I have to wonder if Clay Aiken is prepared for New York City. It’s not that he’s stupid. He’s actually well-informed, really into the elections (sad that Joe Biden dropped out; Aiken has become a Democrat), and quite the impressive little charity worker. Before Idol, Aiken was a special-ed teacher and, frustrated by the failure of his beloved YMCA to take special-needs cases in its summer camps, he has since started his own foundation for disabled youth. “And I visit middle schools after I go to Uganda or wherever with UNICEF, but I rarely say, ‘Donate.’ I usually say, ‘Read about what’s going on in the world! There’s a war going on for twenty years in Uganda!’ The media doesn’t talk about this because they’re more concerned with Paris and Britney and…”
“Hell-o! Mah God. What really freaks me out is now the kids who are growing up, if they do watch the news, it doesn’t have anything to do with the world, so what’s gonna happen? Is any kid gonna wanna be involved in public affairs?”
Surely he must have needs.“Ah think maybe I don’t! I mean, not really. I’ve just kind of shut it off, maybe. Is that bad?”
No, he’s not stupid, but playing the hick dummy is definitely part of his shtick. “All the people are so nice.… They can prob’ly tell I’m not very bright,” he says of his new castmates at lunch the day after the photo shoot and follows it up with his showy southern guffaw. But he’s actually perfectly sharp and also perfectly normal-looking: Sitting on a red banquette at Sardi’s, Aiken is not fat but not thin, strawberry blond, freckled, sporting your basic face. His thing, though, since he came into the public eye, has been to proclaim his homeliness. When he was on Idol, he prophylactically drew attention to his big ears, shrewdly beating the evil Simon Cowell to the punch. Here’s how Aiken explains it in his book: “I said it directly: ‘I know I look weird; I don’t care.’ So what did Simon say that night? He said, ‘You know what, you may not look like a pop star, but I think that’s what makes you so special.’ Gotcha!”
But New York’s is not a culture that smiles on false humility or unprocessed self-loathing. And this is the angle Aiken has been working for decades. “Ahm kinda nerdy,” he declares. “I’m not cool, I’m nerdy.” This is absolutely central to his self-conception—or his marketing strategy, which at this point may be indistinguishable. He uses the words dork and geek and nerd more in one hour than most people do in a year.
And while it is true that he is wearing a green sweater with yellow trim on one sleeve and pink trim on the other over a white shirt with bright-green stripes, it is also true that Clay Aiken is beloved, a bizarre sex symbol. He has been in People magazine as one of its Sexiest Men Alive. Despite the fact that Aiken is so widely assumed to be gay that Rosie O’Donnell accused Kelly Ripa of homophobia when Ripa recoiled at having Aiken put his hand over her mouth during an interview, there are women—a lot of them—who absolutely lust after him. So many women threw their underpants onstage during his first tour that on the following two Aiken tours, he had commemorative panties for sale at the concession stand. The pace of the panties has slowed recently, but the occasional pair still flies Clayward as he belts out “I Want to Know What Love Is” or “Everything I Do (I Do It for You).” “I just went on tour for Christmas, and I think somebody threw some up onstage,” he says. “I was with the Minnesota symphony, which I thought was a little out of place—panties with a symphony. But on the Idol tour? I got five or six a night. Ah mean, it was a joke. I think they collected some 300 panties.” Given this, I ask Aiken if his dork identification isn’t a little outmoded.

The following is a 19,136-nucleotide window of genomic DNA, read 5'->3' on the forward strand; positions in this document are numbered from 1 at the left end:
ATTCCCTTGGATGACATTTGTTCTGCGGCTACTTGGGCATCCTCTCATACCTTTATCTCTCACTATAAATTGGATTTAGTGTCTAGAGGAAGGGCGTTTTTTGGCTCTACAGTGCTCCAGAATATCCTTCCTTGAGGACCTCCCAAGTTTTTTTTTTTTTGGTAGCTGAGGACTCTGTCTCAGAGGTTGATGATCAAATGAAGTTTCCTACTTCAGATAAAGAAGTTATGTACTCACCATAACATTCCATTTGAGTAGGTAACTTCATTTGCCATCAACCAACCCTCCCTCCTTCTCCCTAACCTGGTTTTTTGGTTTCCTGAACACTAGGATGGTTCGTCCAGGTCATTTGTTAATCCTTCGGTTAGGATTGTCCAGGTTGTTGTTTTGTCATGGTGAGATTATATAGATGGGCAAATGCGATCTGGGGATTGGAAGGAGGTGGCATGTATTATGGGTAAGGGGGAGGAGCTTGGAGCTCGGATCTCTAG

“Let’s not fool ourselves,” he says with his eyebrows up in his arch, queeny way. “The truth is? There are people like Justin Timberlake, males who are cool on radio right now, and then there’s me. If I heard myself in a dance club? If I went into a dance club—which I never do—and I heard Clay Aiken come on, I’d roll my eyes and get out. But you know what? I’m fine with being kind of vanilla! It’s oh-kye!” In his book, Aiken says that it’s not just clubs but also bars he dislikes: “The only reason people go to bars is to get drunk and have sex. To me, bars are what hell is like.”
He imagines his social life here will be “nonexistent, really. I’m not a nighttime person.” He does not plan on dating, and he is not involved with anyone. “Heck, no,” he says. “My dogs.” He has never had a romantic relationship with anyone, unless you count the girls he took to dances back in high school in Raleigh. “I just don’t have an interest in … any of that at all. I have got too much on my plate,” he says. “I’d rather focus on one thing and do that when I can devote time to it, and right now, I just don’t have any desire.”
But Aiken is 29 years old and he is also a human. Surely he must have needs. Urges. He contemplates this in silence for 20 or 30 seconds. “Ah think maybe I don’t! I mean, not really. I’ve just kind of shut it off, maybe. Is that bad?”